Antigen tests use a similar fluid sample (taken from a nasal swab or throat swab) to check for proteins in the COVID-19 virus. Rapid antigen tests may produce results more quickly than a PCR test, but also may be slightly less accurate. Specifically, antigen tests have been shown to yield occasional false-negative test results - which describes a negative test result despite current infection. Because of this, the health care providers may recommend a follow-up PCR test to definitively diagnose an active infection.

        For more information about viral COVID-19 tests, testing sites, emergency-use authorizations, and more, visit the CDC's Self-Testing site here.

        What is antibody testing?

        Antibody testing checks for antibodies to the virus that causes COVID-19. When someone gets COVID-19, their body usually makes antibodies. However, it typically takes one to three weeks to develop these antibodies. Some people may take even longer to develop antibodies, and some people may not develop antibodies. A positive result from this test may mean that person was previously infected with the virus. Talk to your doctor about whether an antibody test is right for you.

        Antibody tests should not be used to confirm a COVID-19 diagnosis. To see if you are currently infected, you need a viral test. Viral tests identify the virus in respiratory samples, such as swabs from the inside of your nose.

        We do not know yet if having antibodies to the virus that causes COVID-19 can protect someone from getting infected again or, if they do, how long this protection might last. Scientists are conducting research to answer those questions.

        For the latest on antibody testing, refer to the CDC guidlelines.

        What should I do if I am sick?

        Get tested
        If you are experiencing symptoms of COVID, you should get tested immediately, regardless of vaccination status.

        Stay home except to get medical care
        After a positive diagnosis, you should self-isolate and not leave home until 10 days following your first symptoms or positive test. On December 27, 2021, the CDC changed its self-isolation recommendation, shortening it from 10 days to 5 days, if asymptomatic, followed by 5 days of wearing a mask around others. Always refer to your local health guidelines and your doctor's recommendation.

        Monitor your symptoms
        While you are sick, monitor your symptoms including your fever, cough, and more. If your symptoms persist or worsen, contact a doctor. Your doctor or local health authority may provide recommendations on checking your symptoms and reporting information.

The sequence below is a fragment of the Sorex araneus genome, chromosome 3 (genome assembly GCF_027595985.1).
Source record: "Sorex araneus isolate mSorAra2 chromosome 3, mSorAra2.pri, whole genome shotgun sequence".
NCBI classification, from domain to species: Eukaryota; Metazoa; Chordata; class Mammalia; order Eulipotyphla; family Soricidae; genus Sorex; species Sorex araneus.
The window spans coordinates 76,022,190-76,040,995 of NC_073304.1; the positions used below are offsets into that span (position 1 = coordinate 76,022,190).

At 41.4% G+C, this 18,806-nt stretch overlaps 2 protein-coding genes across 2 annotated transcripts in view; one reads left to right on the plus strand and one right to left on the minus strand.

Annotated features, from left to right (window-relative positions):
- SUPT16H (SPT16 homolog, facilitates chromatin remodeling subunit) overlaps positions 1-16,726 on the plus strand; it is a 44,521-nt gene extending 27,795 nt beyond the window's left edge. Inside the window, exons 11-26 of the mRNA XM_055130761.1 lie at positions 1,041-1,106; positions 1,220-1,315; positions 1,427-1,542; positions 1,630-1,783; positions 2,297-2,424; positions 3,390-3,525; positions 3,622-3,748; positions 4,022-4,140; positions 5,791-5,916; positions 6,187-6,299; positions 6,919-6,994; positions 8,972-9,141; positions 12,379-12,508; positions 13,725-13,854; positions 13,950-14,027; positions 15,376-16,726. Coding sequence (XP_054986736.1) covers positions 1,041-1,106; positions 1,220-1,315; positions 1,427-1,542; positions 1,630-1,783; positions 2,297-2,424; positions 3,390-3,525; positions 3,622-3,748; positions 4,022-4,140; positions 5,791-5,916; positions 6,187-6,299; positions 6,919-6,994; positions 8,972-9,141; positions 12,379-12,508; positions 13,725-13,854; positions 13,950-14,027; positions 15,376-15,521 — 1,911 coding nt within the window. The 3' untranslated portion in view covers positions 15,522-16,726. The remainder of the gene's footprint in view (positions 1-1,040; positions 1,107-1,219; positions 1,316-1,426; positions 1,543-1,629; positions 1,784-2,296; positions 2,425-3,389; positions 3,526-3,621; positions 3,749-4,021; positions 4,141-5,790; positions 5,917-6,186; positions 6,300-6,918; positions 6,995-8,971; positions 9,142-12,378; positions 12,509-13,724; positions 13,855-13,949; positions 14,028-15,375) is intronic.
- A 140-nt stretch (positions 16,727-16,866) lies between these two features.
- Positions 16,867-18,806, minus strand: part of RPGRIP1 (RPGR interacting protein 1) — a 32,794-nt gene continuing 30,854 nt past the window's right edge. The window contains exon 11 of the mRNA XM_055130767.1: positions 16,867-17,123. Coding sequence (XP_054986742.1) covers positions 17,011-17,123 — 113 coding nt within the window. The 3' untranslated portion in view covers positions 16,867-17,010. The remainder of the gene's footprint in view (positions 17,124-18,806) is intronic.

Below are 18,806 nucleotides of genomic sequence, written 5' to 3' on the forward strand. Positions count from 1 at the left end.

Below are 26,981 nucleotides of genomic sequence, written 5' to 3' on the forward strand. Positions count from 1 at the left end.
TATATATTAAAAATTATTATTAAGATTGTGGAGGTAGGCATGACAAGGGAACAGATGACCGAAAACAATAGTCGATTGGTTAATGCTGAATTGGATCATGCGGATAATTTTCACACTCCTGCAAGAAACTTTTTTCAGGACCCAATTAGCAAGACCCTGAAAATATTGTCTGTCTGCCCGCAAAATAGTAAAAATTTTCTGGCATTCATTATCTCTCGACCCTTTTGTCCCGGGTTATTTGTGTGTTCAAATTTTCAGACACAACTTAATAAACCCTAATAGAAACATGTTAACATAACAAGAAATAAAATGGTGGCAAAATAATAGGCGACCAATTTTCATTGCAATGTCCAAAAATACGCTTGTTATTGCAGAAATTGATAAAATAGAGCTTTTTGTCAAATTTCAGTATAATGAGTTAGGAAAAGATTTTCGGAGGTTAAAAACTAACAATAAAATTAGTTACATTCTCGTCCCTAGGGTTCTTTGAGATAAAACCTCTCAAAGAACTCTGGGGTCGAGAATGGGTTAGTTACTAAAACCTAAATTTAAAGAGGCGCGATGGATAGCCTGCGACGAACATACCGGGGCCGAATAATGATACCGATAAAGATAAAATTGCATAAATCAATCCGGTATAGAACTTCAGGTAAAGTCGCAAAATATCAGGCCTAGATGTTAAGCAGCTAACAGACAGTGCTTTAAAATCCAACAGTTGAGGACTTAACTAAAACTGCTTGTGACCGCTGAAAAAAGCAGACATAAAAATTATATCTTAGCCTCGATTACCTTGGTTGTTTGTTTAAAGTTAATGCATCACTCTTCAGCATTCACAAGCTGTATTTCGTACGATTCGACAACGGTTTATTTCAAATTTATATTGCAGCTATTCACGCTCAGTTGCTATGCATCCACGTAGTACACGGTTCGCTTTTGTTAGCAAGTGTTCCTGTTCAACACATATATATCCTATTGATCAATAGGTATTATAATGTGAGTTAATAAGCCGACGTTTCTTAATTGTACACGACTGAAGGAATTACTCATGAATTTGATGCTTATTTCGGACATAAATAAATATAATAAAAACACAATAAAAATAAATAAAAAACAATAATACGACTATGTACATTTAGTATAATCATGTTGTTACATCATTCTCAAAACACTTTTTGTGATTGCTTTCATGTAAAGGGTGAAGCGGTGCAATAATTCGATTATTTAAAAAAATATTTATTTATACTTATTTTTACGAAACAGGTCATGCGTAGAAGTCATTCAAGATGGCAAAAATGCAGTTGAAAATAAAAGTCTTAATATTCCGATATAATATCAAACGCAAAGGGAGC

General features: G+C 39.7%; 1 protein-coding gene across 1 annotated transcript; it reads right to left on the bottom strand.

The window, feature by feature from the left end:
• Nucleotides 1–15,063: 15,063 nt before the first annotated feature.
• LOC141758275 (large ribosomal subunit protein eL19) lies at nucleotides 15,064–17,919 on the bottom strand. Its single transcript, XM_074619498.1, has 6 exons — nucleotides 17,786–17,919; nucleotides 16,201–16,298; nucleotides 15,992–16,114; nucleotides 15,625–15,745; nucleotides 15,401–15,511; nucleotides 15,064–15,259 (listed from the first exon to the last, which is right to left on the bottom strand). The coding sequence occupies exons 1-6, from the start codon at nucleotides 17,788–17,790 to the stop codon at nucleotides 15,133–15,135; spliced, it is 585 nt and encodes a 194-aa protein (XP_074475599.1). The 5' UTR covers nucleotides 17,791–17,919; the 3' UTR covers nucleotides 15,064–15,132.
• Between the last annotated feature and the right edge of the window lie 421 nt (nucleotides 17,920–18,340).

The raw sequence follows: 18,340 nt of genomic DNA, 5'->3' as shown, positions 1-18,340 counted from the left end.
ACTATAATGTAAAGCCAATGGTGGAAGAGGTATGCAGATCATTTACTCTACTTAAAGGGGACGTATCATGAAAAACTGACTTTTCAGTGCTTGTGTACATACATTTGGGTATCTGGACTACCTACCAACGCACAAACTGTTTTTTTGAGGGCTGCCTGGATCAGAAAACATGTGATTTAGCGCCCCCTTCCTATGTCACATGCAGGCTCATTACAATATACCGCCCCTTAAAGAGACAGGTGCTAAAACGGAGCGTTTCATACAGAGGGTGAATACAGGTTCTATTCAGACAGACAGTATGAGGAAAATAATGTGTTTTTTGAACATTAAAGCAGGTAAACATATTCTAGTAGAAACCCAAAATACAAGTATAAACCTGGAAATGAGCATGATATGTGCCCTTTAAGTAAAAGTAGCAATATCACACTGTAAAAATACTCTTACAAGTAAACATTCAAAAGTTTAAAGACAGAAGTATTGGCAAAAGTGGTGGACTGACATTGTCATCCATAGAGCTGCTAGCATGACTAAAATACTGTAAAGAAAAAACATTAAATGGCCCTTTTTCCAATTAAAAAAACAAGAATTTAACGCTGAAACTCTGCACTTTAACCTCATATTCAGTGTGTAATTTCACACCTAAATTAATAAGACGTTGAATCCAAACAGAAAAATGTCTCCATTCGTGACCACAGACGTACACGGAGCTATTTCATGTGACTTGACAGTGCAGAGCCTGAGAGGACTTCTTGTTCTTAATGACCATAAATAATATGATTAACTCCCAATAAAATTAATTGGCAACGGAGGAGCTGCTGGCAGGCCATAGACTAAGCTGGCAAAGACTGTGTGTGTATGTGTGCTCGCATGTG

When to seek emergency care
        According to the CDC, continue to monitor for emergency warning signs of COVID, including:
        - Difficulty breathing
        - Persistent pain or pressure in the chest
        - Confusion
        - Inability to wake or stay awake
        - Pale, gray, or blue-colored skin, lips, or nail beds, depending on skin tone.

        *This list is not all possible symptoms. Please call your medical provider for any other symptoms that are severe or concerning to you. Call 911 or call ahead to your local emergency facility: Notify the operator that you are seeking care for someone who has or may have COVID-19.

        How do I get tested for COVID?

        If you are experiencing symptoms of COVID or if you have been exposed, you should get tested regardless of vaccination status. If you are unvaccinated, the CDC recommends getting tested immediately and then again in 5-7 days. Vaccinated people should get tested 5-7 days after exposure.


        There are two kinds of tests available today: viral PCR and viral rapid tests. Free COVID testing is generally available nationwide through a mix of local testing sites, at doctor offices, and at neighborhood stores like CVS, Walgreens, and more. Check your local health website for resources to find the nearest test.


        While antibody tests are used to detect the presence of COVID antibodies, it is not recommended to use this test to determine an active infection.


        For the latest on testing, refer to the CDC testing guidelines.


        To get screened for COVID and talk to a doctor about concerns, symptoms, and more, book a COVID screening today.

        Where can I find more information about COVID-19 tests?

        If you are looking for more resources and information regarding COVID-19 testing, we recommend referring to the CDC's COVID-19 test page here.

        Monoclonal antibody treatment for covid-19 available

        Monoclonal antibodies have been proven effective as a treatment for Covid-19. Prescriptions are needed for this treatment - infused drugs administered by a health care profession. Book online now.